The Defense Advanced Research Projects Agency (DARPA) has launched its Forecasting Floats in Turbulence (FTT) challenge in search of technology that can predict the location of sea drifters or floats in a prospect of 10 days.
The challenge seeks participants to develop and submit algorithms that can predict drifting locations based on the ocean’s current. FTT is part of DARPA’s Ocean of Things program, which aims to generate maritime situational awareness via floats drifting across the ocean.
The agency expects FTT’s resulting models to have the potential to support oil spill predictions, maritime rescue operation, and ship route planning.
DARPA’s Ocean of Things (OoT) program seeks to enable persistent maritime situational awareness over large ocean areas by deploying thousands of low-cost, environmentally friendly, intelligent floats that drift as a distributed sensor network. Each drifter manages a suite of commercially available sensors to collect environmental data such as ocean temperature, sea state, and location as well as activity data about commercial vessels, aircraft, and even marine mammals moving across the ocean. The floats transmit processed reports when needed via satellite to a government-owned cloud network for storage and real-time analysis. Data from this floating distributed network supports Department of Defense missions as well as public oceanographic research and commercial applications.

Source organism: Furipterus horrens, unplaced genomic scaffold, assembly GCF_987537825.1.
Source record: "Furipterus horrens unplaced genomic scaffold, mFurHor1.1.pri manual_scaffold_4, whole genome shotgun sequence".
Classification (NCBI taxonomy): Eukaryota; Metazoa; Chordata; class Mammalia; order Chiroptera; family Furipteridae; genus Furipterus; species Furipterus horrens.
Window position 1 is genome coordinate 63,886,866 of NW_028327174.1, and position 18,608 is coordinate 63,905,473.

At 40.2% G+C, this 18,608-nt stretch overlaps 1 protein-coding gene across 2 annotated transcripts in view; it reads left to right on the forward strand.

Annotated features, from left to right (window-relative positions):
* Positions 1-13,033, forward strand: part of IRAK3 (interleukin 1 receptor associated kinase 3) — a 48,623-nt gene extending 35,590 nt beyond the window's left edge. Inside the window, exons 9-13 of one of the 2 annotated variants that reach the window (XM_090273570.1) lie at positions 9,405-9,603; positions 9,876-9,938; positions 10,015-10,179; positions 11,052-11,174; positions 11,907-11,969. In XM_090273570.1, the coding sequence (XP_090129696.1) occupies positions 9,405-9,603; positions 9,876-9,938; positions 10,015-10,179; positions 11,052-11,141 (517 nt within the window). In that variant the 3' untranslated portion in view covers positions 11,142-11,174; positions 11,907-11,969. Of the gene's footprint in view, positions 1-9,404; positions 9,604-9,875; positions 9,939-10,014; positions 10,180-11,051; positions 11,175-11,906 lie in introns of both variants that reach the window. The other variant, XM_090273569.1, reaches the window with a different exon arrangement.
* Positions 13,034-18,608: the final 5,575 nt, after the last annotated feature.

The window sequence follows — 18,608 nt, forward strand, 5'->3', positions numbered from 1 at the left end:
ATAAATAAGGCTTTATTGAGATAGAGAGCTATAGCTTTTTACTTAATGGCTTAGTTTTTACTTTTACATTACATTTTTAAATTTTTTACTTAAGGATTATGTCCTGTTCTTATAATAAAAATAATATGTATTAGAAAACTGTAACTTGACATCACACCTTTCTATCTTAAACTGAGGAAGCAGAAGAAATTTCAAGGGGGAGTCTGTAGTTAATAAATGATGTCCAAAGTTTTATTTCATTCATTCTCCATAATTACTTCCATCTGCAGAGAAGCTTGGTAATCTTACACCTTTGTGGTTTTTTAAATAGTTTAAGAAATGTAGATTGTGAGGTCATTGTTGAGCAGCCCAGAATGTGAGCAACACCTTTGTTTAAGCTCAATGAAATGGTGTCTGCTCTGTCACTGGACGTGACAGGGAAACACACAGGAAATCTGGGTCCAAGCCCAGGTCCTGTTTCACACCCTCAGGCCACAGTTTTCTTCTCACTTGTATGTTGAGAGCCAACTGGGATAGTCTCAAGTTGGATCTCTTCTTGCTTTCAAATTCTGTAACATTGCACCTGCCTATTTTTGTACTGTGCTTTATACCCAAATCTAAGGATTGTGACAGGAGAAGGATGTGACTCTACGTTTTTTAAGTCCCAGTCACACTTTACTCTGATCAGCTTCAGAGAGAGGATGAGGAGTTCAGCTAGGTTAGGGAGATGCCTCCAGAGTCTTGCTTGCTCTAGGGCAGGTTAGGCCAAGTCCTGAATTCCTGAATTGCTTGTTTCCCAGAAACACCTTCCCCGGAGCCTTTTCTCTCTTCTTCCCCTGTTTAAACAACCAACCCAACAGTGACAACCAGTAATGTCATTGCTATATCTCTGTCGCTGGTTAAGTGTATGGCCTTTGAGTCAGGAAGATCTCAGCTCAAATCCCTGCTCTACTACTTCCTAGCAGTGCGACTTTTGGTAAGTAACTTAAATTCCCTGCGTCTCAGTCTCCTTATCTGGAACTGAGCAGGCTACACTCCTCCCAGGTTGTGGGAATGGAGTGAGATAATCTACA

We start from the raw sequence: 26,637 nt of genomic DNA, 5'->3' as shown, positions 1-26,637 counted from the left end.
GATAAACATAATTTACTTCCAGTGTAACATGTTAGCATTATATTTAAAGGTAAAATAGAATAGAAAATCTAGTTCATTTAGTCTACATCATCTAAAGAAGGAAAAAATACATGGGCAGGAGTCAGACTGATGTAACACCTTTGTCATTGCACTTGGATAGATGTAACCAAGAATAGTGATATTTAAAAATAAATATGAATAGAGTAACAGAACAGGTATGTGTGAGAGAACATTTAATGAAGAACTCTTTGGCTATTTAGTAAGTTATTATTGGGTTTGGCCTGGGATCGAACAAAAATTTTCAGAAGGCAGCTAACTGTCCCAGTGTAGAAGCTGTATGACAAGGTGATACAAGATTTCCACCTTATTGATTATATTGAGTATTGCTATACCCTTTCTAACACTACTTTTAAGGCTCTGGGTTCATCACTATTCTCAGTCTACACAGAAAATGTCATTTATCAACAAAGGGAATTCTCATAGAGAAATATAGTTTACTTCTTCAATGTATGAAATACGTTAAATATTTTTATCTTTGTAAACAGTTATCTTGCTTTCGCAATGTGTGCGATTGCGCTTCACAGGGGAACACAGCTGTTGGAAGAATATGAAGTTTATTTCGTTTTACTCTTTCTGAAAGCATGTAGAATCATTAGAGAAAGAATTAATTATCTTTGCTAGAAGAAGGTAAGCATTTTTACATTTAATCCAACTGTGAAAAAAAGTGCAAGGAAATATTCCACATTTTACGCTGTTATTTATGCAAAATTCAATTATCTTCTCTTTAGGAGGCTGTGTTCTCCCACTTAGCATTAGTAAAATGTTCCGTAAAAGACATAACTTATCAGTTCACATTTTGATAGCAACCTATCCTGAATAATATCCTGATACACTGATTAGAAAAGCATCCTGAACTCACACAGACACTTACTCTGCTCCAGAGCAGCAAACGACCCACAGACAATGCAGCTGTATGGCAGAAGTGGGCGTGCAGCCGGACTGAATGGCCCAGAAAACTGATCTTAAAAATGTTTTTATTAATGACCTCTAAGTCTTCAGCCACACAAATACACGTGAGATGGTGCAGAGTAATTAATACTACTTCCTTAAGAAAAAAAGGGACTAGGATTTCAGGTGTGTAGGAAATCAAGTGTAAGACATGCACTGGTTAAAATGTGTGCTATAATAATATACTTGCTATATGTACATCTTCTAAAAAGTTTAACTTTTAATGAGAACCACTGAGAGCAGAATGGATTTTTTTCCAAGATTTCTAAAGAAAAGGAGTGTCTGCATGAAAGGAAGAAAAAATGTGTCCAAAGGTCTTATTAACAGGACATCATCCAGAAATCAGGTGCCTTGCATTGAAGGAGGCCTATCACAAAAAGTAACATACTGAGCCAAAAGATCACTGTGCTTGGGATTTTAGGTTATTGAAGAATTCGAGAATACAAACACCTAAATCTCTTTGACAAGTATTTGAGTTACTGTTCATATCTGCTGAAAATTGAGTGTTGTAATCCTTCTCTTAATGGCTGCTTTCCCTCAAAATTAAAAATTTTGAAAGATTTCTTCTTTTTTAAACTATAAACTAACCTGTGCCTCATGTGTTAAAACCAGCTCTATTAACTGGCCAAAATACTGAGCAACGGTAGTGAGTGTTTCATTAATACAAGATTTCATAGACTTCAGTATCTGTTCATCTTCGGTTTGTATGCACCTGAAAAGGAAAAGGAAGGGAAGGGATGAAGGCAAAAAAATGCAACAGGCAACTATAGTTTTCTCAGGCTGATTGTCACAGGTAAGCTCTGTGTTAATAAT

Participants will receive access to a data set that covers 20 days of sea drift history. Sofar Ocean – a provider of ocean intelligence platforms – produced the spotters that generate this data.
“It’s incredibly exciting for us to partner with the team at DARPA to challenge teams to use this data to develop new approaches to accelerate ocean discovery and research,” said Tim Janssen, CEO at Sofar.
Full details about the FFT Challenge can be found at https://cvent.me/n9WmeY .